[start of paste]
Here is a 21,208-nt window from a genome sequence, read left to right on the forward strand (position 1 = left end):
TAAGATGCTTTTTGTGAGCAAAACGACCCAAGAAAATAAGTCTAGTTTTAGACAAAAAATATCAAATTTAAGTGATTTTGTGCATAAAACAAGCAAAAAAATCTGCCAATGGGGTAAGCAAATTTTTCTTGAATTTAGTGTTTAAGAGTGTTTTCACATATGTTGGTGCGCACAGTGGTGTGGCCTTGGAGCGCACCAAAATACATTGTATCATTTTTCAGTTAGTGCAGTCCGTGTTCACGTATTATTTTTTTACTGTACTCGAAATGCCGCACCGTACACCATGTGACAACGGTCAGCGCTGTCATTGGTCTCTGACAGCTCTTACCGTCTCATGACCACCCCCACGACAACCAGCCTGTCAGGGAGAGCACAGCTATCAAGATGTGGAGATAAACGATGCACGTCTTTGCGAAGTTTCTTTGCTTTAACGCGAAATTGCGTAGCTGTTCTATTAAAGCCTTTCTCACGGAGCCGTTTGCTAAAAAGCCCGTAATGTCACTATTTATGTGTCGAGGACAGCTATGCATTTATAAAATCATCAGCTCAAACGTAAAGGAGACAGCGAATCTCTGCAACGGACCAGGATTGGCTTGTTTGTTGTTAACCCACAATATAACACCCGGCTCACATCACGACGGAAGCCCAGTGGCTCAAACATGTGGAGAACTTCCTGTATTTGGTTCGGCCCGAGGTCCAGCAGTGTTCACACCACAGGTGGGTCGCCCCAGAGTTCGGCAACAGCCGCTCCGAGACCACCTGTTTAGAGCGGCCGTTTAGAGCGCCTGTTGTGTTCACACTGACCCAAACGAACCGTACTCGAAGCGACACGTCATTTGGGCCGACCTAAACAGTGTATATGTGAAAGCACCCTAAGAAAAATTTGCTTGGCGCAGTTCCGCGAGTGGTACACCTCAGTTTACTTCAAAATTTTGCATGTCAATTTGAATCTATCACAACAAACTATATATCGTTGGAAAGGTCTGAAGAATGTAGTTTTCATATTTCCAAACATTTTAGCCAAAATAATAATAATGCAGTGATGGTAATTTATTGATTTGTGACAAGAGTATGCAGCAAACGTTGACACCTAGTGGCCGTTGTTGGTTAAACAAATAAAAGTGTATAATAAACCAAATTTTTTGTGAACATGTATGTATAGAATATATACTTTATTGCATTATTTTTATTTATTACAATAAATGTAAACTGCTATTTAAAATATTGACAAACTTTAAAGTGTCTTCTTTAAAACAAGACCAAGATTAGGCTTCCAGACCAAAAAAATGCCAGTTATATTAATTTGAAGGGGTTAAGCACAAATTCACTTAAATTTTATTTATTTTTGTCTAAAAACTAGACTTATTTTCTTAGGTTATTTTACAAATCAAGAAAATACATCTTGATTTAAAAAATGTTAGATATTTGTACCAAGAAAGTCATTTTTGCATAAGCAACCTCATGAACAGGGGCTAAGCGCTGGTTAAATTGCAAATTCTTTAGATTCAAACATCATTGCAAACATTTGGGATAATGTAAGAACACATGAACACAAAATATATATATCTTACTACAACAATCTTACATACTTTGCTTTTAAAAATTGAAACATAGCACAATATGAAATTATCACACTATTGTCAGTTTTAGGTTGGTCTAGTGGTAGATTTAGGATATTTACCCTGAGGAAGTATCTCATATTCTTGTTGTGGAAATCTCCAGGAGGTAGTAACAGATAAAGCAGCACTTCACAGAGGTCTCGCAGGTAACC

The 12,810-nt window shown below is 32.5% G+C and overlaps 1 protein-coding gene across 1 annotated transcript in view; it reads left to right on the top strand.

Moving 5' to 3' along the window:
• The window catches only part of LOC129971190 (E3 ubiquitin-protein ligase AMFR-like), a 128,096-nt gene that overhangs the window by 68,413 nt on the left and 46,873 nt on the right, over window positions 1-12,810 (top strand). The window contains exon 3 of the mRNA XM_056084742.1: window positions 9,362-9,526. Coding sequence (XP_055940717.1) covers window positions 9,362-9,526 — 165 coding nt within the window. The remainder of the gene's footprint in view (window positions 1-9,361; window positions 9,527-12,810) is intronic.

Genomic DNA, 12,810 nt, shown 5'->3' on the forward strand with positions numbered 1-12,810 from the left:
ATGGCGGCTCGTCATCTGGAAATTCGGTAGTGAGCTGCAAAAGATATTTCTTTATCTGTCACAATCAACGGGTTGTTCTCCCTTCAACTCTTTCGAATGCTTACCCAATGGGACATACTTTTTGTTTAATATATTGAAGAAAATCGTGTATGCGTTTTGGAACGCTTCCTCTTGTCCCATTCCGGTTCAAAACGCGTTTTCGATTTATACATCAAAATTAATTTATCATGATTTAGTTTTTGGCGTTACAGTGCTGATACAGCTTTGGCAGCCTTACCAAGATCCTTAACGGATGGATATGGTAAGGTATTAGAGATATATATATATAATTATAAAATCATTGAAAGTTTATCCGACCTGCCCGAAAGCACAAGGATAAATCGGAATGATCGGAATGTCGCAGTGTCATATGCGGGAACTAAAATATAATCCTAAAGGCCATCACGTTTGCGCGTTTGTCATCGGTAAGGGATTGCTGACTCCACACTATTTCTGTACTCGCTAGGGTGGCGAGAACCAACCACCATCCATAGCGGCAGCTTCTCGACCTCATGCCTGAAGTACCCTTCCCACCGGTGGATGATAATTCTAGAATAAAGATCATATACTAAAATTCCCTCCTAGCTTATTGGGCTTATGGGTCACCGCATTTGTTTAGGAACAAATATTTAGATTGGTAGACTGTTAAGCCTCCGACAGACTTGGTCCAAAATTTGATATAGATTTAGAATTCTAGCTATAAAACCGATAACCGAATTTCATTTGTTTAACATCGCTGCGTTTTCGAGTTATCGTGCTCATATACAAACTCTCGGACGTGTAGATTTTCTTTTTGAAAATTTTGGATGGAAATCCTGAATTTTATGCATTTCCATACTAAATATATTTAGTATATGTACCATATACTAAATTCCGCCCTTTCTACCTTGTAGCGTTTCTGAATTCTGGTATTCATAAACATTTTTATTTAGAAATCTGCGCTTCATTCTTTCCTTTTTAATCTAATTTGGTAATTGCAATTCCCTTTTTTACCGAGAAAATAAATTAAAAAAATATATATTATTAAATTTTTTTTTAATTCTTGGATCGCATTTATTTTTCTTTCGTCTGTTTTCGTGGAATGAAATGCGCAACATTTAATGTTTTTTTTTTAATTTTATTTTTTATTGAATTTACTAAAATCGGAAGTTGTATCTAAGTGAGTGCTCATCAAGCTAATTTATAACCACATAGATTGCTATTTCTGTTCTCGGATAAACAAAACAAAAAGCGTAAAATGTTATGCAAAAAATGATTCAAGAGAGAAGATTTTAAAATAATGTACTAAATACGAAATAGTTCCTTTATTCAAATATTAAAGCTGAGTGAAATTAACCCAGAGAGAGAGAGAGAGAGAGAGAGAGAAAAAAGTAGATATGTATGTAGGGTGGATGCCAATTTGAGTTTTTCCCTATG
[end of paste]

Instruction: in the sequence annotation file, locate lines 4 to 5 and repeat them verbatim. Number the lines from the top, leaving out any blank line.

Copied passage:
Moving 5' to 3' along the window:
• The window catches only part of LOC129971190 (E3 ubiquitin-protein ligase AMFR-like), a 128,096-nt gene that overhangs the window by 68,413 nt on the left and 46,873 nt on the right, over window positions 1-12,810 (top strand). The window contains exon 3 of the mRNA XM_056084742.1: window positions 9,362-9,526. Coding sequence (XP_055940717.1) covers window positions 9,362-9,526 — 165 coding nt within the window. The remainder of the gene's footprint in view (window positions 1-9,361; window positions 9,527-12,810) is intronic.